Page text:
What does Creative Courage mean to me?

Before we get started on what it means to me, and why, let me say this – THERE’S NOT ENOUGH OF IT AROUND!

My views are largely formed by advertising and marketing in FMCG food, as it’s all I’ve ever known and I’ve witnessed it getting a bit safe over the years (I’m getting on a bit now). By safe I mean risk free, seen before and almost passive creative that purely serves to lay functional advantages at the door of the shopper or consumer. There are, of course, exceptions, but I want the passive creative to be the exception. The rule should be the ones that stand out for shouting ‘this is why we do what we do’.

Creative courage should be a skill on LinkedIn, a line on a job description, a trait every hiring marketing director looks for – it’s that important. Today we are bombarded with so many messages (I read we are hit with over 5,000 per day) so how do you make sure you get through? Certainly not by using the Chinese water technique of buying up every rating you can until the consumer gives in – think Mahabis slippers on Facebook.

You learn from mistakes

The answer, my friends, is great creative and here’s the not so secret secret; it’s really hard to achieve because it’s not a process or a formula. It’s a mystical blend of brand truths, gut feel and faith – yes, faith. While I’m on my soap box, great gut feel should be a skill on LinkedIn too. We have become too reliant on spreadsheets and research results. Go with your gut sometimes and always ask yourself ‘what’s the worst that can happen’. Great companies employ people who recognise that we learn from failure – although I did once have a boss who said ‘but if you fail again you’re fired’.

However, I know from personal experience this is a hard gig for marketeers. My most stressful time was trying to convince a room of suits (albeit lovely supportive suits) that launching an advert for milk featuring cats with thumbs was the BEST IDEA EVER – you can imagine the faces. But, the rewards were huge, we spent less on media because the creative was stand out, it totally fitted with the brand purpose, the ad was recognised as the advert of the year, social media exploded, media went crazy, but most importantly it all led to a 3% increase in base sales – it was ace.

Trying new media

Now, I’m not advocating putting a brief into your agency that says ‘do something crazy so we get noticed’, by any means. Of course the creative has to have a brand truth, deliver your purpose and have some form of research attached to it but courage and creativity come in all forms from the actual creative platform through to the touchpoints you use to get it out there. Consider using a part of your budget for test and learn, be first adopters to some new media out there, Lord knows there’s enough of it, so what’s the worst that can happen?

I always struggle to think of brands I love that do it well. The age old examples like Apple etc., etc., have been done to death (not saying they are not brilliant ones), so I’d urge you think about more achievable success – we haven’t all got multi-million pound budgets.

I mentioned touchpoints before and this is the area where creativity need not cost a fortune. New and exciting media, especially digital, often comes at a reasonable cost and as a first adopter you can drive fame not just for having kick ass creative but by being an early adopter of media. Again I reiterate the media channels must be aligned with your brand strategy – nobody wants to see Aunt Bessie rocking it on Snapchat!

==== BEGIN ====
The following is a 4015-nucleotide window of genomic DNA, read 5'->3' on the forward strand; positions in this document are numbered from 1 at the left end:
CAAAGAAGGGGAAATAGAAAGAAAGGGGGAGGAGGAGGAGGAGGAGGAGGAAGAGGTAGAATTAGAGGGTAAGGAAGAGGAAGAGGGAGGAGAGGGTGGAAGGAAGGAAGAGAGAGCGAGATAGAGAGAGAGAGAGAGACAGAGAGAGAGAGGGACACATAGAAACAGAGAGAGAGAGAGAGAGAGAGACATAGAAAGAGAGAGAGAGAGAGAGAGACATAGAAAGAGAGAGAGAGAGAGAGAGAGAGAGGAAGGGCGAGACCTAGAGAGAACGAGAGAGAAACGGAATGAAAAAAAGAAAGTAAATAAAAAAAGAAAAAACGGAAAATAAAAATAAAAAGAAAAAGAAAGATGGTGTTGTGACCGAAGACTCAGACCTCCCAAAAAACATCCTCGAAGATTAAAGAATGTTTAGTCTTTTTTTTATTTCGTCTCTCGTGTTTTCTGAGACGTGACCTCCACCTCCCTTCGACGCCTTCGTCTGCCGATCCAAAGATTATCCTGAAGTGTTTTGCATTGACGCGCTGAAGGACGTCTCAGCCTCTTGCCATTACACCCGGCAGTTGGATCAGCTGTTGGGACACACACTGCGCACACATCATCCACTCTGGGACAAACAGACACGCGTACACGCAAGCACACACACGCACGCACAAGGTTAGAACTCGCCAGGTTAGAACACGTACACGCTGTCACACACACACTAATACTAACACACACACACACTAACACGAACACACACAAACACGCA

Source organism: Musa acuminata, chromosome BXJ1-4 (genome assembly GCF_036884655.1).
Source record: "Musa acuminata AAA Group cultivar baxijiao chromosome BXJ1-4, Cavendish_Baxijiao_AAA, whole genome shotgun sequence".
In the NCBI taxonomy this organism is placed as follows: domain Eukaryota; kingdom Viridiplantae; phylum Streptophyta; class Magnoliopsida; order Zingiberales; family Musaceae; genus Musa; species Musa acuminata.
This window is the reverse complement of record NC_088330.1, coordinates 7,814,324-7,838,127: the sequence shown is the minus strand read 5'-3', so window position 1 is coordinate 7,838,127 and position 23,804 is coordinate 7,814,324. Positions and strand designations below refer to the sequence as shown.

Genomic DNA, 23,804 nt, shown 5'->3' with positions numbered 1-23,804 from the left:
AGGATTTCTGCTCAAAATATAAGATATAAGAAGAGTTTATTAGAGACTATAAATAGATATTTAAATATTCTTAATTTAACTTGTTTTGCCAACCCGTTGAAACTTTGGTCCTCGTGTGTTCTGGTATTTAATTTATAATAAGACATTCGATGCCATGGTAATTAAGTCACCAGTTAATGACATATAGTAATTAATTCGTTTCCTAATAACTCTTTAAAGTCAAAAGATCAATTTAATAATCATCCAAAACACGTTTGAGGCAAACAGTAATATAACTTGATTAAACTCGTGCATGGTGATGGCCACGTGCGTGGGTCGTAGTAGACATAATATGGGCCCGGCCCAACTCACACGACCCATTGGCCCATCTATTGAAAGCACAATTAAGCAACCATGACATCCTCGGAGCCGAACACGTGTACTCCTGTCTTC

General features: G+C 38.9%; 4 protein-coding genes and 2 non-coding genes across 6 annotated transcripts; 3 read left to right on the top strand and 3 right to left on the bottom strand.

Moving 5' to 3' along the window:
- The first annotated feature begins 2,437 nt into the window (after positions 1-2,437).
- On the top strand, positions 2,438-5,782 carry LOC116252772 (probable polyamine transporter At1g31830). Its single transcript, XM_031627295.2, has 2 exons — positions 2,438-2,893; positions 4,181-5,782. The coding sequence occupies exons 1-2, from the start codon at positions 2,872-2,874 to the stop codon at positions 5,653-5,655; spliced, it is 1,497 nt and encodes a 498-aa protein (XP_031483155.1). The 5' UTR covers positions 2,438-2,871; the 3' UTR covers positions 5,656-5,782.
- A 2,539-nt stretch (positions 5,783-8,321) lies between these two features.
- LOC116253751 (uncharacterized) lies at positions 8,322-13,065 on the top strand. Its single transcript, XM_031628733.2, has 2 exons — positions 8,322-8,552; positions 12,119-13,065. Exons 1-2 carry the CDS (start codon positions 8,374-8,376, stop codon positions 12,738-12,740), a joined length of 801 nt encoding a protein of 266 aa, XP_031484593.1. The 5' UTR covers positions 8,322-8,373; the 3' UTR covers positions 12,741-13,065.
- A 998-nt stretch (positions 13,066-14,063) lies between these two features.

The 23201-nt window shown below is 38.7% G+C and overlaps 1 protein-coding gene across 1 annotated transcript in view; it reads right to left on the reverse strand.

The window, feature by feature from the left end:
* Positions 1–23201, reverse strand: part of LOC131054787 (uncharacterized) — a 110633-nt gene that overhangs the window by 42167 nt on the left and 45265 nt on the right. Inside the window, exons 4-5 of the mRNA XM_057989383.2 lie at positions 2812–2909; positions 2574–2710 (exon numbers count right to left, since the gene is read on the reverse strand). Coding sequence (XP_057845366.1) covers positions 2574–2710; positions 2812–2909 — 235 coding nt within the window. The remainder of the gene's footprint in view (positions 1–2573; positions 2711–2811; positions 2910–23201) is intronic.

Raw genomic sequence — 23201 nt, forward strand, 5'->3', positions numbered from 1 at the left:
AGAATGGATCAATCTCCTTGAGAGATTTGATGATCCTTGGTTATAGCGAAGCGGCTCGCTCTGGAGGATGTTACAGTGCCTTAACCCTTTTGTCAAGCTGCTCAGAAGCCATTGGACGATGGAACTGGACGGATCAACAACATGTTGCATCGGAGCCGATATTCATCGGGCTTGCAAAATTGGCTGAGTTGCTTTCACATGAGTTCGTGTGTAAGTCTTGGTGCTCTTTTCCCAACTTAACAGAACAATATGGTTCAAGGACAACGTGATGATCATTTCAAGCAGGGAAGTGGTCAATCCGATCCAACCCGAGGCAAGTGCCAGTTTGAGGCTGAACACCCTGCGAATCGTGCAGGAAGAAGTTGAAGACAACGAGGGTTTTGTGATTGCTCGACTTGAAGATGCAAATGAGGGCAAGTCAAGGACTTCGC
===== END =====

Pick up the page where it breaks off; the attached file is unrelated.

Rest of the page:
Who’s doing it well?

Fever Tree tonic has had a tough time of it in recent months (yes I know we all have), but they’ve responded with a very out of character TV campaign. The brand has been around since 2003 and this is only its second TV campaign – surprised? Often when a brand hits a bump in the road they turn to traditional media that can give a quick injection of penetration and its true that TV is probably the most effective at that. BUT what made it famous? Creative courage made it famous, that’s what. Fever Tree used social, OOH and roadshows to get close to the consumer and these are media that give you more than 30” to tell your story and create a real connection – one that will drive loyalty far more cheaply and effectively. But, what about reach I hear you cry! I’ll admit it’s a slower burn, but for me its quality vs quantity in this example. PR can drive tremendous reach and is often a neglected channel. In this case it drove fame for the brand and some of that reach we all crave. The rewards are there to see – the brand was worth £155m 10 years in – I’d say that’s a result.

Another fave of mine with TV very much at the heart of it is IKEA. The reason I love their approach is because the ‘why’ is always at the centre of everything they do…

Q - Why do we buy a decent bed?

A – to get a good night’s sleep

WHY – to feel refreshed and tackle the day, of course

The why always provides the focus of the ad and it’s the genius bit. Most other furniture adverts stop at the answer to the question with a functional list of why their bed is better. IKEA show us they can connect with us on an emotional level – hugely powerful and very brave. Check out their latest print ads – simply brilliant.

I’ll leave you with a thought that is obvious but not widely talked about. Agencies, and I cannot stress this strongly enough, are an extension to your team and should be treated as such. Nurture them, keep them informed, encourage them to be brave and push the boundaries – just as you would your own teams. We have a responsibility to get the brief right, set the tone, arm them with all the good stuff, but then sit back and let them do their thing. As brand marketeers (and this is not a popular opinion) we are jack of all trades and master of quite frankly none, trust your people, people.

Sam Dolan, Head of Marketing, Aunt Bessie's